Articles Posted in Government Liability

Earlier this month, a state appellate court issued a written opinion in a wrongful death case brought by the parents of a student who died while horseplaying with another student at school. At the time of the accident, the teacher in charge of the classroom had stepped out and asked another teacher in a nearby room to keep an eye on the children. The court was tasked with determining whether the teacher was entitled to official immunity.

ClassroomThe case raises interesting and important issues that often arise in Florida personal injury cases involving government defendants. These include Florida car accidents involving government employees and slip-and-fall accidents that occur on government property.

Official Immunity

Under both the Florida and United States Constitutions, government agencies and officials are entitled to immunity unless immunity is specifically waived by the government. Each state has its own tort claims act in which lawmakers determine which types of cases are exempt from the general grant of immunity.

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Earlier this month, a state appellate court issued a written opinion in a case alleging that the state department of transportation was negligent in allowing an orange construction barrel to obstruct a lane of traffic. The case discusses an issue that will be relevant to many Florida accident victims, specifically, when a government entity can be held liable for the dangerous condition of a public roadway.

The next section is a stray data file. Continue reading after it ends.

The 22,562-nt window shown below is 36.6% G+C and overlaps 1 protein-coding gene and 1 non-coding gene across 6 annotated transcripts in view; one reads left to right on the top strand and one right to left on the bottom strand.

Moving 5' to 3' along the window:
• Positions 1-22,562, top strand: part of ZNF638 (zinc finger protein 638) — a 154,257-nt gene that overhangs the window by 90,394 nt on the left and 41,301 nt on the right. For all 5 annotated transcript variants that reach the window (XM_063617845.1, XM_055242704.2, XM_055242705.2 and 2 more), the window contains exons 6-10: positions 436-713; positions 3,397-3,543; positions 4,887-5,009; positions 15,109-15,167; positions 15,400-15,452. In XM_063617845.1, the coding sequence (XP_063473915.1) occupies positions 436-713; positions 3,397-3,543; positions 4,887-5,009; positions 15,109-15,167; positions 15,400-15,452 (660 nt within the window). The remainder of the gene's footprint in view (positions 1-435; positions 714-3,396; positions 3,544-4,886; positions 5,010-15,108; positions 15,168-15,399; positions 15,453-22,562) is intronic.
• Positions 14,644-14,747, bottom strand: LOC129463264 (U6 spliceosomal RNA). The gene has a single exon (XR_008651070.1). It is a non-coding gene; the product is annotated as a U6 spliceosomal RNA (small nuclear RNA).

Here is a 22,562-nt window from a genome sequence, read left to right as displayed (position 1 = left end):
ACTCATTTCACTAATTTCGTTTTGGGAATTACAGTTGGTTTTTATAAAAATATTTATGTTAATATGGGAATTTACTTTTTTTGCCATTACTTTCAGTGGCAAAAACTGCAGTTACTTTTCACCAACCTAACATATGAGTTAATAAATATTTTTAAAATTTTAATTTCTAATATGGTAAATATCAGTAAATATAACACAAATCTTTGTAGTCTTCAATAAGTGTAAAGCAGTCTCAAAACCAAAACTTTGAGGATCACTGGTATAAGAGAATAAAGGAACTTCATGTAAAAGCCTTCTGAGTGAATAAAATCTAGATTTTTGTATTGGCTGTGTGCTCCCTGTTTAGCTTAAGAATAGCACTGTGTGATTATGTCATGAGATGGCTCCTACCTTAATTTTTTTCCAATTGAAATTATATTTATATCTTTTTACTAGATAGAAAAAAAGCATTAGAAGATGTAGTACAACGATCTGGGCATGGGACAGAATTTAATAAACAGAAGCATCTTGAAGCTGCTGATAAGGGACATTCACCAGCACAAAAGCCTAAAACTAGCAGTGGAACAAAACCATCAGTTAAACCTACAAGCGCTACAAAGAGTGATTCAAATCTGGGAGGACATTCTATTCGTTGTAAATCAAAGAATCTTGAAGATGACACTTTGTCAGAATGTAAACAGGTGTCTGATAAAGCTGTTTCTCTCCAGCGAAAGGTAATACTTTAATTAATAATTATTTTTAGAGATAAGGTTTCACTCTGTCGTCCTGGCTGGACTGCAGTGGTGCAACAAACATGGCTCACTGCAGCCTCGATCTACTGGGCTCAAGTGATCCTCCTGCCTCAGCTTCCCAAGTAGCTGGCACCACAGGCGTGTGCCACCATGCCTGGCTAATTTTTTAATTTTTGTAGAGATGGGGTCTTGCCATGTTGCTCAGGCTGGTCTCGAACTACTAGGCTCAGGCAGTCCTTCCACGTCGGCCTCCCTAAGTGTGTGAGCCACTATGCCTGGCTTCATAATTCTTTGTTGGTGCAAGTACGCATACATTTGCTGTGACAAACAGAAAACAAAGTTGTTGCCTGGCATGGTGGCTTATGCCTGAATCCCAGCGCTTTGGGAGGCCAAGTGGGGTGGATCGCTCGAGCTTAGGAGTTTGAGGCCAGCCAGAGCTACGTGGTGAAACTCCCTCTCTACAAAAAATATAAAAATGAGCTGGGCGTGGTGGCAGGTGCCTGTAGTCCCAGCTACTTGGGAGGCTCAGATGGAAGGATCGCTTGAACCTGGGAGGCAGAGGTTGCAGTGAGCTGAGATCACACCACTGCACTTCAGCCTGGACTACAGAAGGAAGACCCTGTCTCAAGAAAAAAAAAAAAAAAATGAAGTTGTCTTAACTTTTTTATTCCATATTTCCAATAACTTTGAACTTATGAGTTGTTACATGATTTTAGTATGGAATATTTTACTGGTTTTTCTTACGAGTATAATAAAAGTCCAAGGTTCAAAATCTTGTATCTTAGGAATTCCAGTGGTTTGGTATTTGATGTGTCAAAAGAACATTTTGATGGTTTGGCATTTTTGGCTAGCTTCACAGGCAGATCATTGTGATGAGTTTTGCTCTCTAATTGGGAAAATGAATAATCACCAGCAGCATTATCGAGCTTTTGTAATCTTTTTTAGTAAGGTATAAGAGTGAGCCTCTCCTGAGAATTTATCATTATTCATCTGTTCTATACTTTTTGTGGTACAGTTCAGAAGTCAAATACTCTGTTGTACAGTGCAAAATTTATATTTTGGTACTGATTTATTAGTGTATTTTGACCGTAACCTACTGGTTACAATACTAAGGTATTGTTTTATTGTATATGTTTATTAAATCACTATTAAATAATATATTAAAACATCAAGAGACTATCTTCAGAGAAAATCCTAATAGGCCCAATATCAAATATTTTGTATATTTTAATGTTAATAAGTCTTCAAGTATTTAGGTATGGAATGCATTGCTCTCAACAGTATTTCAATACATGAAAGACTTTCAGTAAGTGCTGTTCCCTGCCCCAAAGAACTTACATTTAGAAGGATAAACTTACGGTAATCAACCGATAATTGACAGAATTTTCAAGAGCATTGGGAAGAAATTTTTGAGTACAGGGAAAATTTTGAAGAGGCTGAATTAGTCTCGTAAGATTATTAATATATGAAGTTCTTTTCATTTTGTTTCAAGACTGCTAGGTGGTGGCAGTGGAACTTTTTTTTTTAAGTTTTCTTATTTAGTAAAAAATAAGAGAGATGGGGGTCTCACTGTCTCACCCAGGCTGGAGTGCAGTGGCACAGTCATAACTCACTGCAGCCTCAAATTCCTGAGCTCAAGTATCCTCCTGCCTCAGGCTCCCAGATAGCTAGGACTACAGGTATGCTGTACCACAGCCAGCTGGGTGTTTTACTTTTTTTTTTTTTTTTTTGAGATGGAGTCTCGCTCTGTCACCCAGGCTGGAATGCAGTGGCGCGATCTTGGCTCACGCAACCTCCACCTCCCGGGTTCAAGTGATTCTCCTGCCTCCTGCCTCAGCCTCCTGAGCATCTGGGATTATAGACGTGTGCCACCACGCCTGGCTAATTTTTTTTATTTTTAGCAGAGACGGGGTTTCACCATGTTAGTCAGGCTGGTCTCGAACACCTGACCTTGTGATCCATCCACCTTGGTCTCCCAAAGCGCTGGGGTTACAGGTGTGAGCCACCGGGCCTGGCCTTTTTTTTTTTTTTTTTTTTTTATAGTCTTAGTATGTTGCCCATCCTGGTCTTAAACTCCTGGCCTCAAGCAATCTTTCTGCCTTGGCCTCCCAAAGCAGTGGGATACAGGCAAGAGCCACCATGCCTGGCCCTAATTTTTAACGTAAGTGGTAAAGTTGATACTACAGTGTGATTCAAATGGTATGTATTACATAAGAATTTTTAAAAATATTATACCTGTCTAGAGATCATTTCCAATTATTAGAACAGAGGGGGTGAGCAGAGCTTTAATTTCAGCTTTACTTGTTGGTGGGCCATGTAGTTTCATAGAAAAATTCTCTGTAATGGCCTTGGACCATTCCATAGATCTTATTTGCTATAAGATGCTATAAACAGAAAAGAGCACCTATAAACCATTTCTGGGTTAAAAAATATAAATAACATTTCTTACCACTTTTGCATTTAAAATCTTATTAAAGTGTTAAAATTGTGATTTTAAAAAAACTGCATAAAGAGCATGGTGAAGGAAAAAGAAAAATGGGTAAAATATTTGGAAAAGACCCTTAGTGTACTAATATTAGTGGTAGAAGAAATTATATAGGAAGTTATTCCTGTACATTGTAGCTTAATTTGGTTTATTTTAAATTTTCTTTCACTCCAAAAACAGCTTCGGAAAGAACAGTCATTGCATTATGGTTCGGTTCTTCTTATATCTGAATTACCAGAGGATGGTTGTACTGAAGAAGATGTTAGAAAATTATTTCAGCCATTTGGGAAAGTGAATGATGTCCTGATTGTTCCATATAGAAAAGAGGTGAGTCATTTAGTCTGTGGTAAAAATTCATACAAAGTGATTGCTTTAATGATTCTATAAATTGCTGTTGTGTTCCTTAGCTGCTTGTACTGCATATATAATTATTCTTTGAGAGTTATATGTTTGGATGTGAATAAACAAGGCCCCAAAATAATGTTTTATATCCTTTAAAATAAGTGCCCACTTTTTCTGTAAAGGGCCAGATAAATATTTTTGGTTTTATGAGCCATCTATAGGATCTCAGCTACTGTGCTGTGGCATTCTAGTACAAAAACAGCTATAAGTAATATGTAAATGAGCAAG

Construction ConeState and local governments are responsible to build and maintain public roads. While governments can rarely be held liable based on the dangerous design of a road or intersection, government entities can be held liable when they fail to safely maintain public roads. A recent case illustrates the standard courts apply when reviewing these claims.

The Facts of the Case

The plaintiff was towing a trailer on the highway when she entered a construction zone, where orange construction barrels were placed alongside the single lane of travel that remained open. As the plaintiff continued down the highway, one of the barrels was directly in the lane of travel, and she was unable to avoid clipping the barrel with the awning of her trailer. As a result, the plaintiff’s trailer was damaged, and she could not use it for the remainder of the season.

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Late last month, an appellate court in Indiana issued a written opinion in a personal injury case involving a bicyclist who was injured while riding on a government-owned trail. The case required the court to determine if the state government was entitled to immunity under the state’s recreational use statute. Finding that the state was entitled to immunity, the court dismissed the plaintiff’s case.

Bike Trail

Although this case took place in Indiana, it is relevant to Florida bike injury victims because it illustrates the difficulties that an accident victim may face when bringing a personal injury case against a government entity or employee.

The Facts of the Case